As our readers know, the Memorial committed by the Admiralto De Torres, reached the Sovereigns, who considered it most carefully, clause by clause. They answered the Memorial, not by a special letter, but by inscribing, on the margin of the Memorial, their will and pleasure concerning each particular suggestion or request made by the Admiral. This document, as annotated by the Sovereigns, was remitted to Columbus. The text of the Memorial, and of the royal instructions, has been preserved, fortunately. Thus we know the answer of Ferdinand and Isabella to the suggestions offered in the clause above translated. I quote the words of their Highnesses: "Tell him what has been done in the matter of the cannibals that came here. This is very good, and thus he should do, except that he may manage there, as it may be possible, that they are converted to our holy Catholic Faith, and in like manner let him manage with the inhabitants of the islands where he is.”

This answer of Ferdinand and Isabella, as well as the proposal of Columbus, are generally slurred by the biographers, who hasten to the second clause, which affords them an opportunity of expressing regret or indignation, and of composing rhetorical sentences on the " rights of man " and on the inhuman bigotry of the Spaniards, and indeed of the Catholic Church; a bigotry very natural before the sweet spirit of Reformation breathed " peace and progress " over the surface of the whole world. To me, the first clause of the Memorial, and the Sovereigns' response, are as noteworthy as the second clause and the answer thereto. Before examining the text of the clause and of the answer already quoted, I shall give a free rendering of the second of the two clauses, with which we are concerned. Thus it reads:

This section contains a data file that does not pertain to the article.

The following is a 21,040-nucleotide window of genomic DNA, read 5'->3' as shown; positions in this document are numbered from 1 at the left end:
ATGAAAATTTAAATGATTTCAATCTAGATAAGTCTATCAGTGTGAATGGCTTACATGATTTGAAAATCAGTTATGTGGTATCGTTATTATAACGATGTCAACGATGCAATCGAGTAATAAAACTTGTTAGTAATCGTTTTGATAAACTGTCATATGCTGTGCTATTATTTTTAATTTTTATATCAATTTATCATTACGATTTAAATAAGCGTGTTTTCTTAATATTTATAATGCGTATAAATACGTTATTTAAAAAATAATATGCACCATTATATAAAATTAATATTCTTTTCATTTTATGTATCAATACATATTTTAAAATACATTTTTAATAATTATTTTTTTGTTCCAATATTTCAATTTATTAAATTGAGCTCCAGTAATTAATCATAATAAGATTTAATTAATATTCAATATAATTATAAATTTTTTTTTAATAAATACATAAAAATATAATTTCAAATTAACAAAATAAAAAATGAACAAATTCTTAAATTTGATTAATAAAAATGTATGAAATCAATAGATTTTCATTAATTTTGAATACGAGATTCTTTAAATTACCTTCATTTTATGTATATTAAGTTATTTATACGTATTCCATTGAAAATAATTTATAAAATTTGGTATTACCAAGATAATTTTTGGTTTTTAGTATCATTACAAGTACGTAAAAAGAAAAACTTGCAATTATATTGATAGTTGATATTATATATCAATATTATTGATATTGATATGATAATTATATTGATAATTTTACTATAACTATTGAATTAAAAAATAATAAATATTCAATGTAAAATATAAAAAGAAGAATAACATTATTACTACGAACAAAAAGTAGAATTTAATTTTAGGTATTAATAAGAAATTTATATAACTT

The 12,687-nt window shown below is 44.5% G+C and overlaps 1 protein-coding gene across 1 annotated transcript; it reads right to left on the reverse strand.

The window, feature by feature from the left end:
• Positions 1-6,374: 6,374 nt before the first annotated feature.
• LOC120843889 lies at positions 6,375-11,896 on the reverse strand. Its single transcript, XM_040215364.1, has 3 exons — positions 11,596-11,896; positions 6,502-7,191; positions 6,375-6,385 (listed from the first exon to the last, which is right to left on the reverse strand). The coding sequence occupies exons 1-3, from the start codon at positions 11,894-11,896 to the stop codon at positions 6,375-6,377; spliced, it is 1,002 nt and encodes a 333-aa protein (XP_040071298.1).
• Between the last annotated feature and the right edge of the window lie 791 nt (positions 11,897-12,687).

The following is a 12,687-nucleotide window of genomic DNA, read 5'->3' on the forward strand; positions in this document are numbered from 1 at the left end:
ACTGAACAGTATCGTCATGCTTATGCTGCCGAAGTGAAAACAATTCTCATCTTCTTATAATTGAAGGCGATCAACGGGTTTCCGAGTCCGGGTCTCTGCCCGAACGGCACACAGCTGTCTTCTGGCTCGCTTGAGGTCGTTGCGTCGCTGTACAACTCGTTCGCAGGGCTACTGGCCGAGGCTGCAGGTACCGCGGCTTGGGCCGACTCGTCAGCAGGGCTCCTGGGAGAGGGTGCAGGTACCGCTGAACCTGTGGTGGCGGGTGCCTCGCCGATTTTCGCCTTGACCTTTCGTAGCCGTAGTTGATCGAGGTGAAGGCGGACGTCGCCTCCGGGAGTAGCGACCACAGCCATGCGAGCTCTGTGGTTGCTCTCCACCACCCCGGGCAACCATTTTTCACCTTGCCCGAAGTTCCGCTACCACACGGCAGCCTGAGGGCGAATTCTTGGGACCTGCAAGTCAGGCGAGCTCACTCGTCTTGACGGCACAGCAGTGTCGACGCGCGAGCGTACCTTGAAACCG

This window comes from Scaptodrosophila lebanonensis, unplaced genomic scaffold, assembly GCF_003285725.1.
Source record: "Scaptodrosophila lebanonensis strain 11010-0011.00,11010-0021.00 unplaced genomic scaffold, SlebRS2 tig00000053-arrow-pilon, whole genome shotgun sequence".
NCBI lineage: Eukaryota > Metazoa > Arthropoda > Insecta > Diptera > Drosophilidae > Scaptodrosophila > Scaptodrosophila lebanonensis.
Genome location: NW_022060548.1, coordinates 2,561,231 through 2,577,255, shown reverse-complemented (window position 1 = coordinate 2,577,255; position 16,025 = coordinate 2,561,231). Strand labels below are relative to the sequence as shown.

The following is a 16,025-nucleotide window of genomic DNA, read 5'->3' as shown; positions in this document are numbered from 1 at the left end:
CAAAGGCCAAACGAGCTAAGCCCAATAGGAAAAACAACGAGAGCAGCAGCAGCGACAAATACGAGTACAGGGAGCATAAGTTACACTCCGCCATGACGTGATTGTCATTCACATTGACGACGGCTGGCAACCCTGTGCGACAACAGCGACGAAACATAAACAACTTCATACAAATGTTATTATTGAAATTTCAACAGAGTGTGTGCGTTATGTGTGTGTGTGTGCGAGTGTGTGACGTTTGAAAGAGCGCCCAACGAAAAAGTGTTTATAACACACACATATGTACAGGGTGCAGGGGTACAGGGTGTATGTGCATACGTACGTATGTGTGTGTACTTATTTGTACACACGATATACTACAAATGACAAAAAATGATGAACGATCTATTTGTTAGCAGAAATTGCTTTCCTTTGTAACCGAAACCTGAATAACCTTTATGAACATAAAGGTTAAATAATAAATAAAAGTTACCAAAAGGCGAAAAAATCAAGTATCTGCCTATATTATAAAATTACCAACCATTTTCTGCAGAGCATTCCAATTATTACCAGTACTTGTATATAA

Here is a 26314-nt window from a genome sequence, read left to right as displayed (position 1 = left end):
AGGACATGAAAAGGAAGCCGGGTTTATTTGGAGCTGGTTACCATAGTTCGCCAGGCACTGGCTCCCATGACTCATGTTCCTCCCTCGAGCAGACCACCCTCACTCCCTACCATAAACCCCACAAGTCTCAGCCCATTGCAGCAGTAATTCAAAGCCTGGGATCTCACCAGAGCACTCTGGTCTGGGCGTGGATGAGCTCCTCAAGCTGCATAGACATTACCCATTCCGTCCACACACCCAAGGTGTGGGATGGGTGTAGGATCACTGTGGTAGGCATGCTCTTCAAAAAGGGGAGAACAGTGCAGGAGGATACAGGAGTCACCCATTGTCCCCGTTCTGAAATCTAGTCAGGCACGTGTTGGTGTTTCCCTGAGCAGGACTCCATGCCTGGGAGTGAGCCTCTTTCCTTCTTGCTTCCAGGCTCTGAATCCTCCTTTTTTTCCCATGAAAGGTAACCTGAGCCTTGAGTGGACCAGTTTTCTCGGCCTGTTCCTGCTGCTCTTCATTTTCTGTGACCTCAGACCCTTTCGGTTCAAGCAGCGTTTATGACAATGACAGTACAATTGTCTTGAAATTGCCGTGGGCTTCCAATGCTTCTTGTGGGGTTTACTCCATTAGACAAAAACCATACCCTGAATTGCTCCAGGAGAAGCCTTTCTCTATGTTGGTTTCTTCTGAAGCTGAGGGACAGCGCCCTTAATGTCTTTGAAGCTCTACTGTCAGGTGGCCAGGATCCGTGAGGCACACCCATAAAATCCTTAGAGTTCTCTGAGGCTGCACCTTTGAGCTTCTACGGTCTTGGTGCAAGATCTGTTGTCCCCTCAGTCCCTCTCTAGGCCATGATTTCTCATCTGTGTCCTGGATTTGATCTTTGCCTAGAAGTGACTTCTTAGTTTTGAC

'You (De Torres) will say to their Highnesses, that the notion of serving the souls of the cannibals, as well as of the peaceable Indians, has suggested the thought that the more of the cannibals sent to Spain, the better it would be for them, and also for their Highnesses. Considering the number of cattle, beasts of burden, and agricultural instruments, needed here for the sustenance of both Spaniards and Indians, a sufficient number of caravels could be licensed by their Highnesses to carry these things here, every year, and to sell them at regular prices. The cannibal slaves could be exchanged for them. These cannibals are bold. well proportioned and of fair understanding, and, if redeemed from their inhuman habits, would, we think, make better slaves than any other. As soon as they would be removed from here, they should lose their inhuman habits. A trust-worthy man should be placed on each caravel, and he should see that the vessel landed at Hispaniola, and nowhere else. Their Highnesses could collect their customs-duties on the slaves thus taken to Spain. You (De Torres) will bring, or send, an answer an to this matter, for here the necessary dispositions may be made with more confidence, if their Highnesses should think well of the affair.'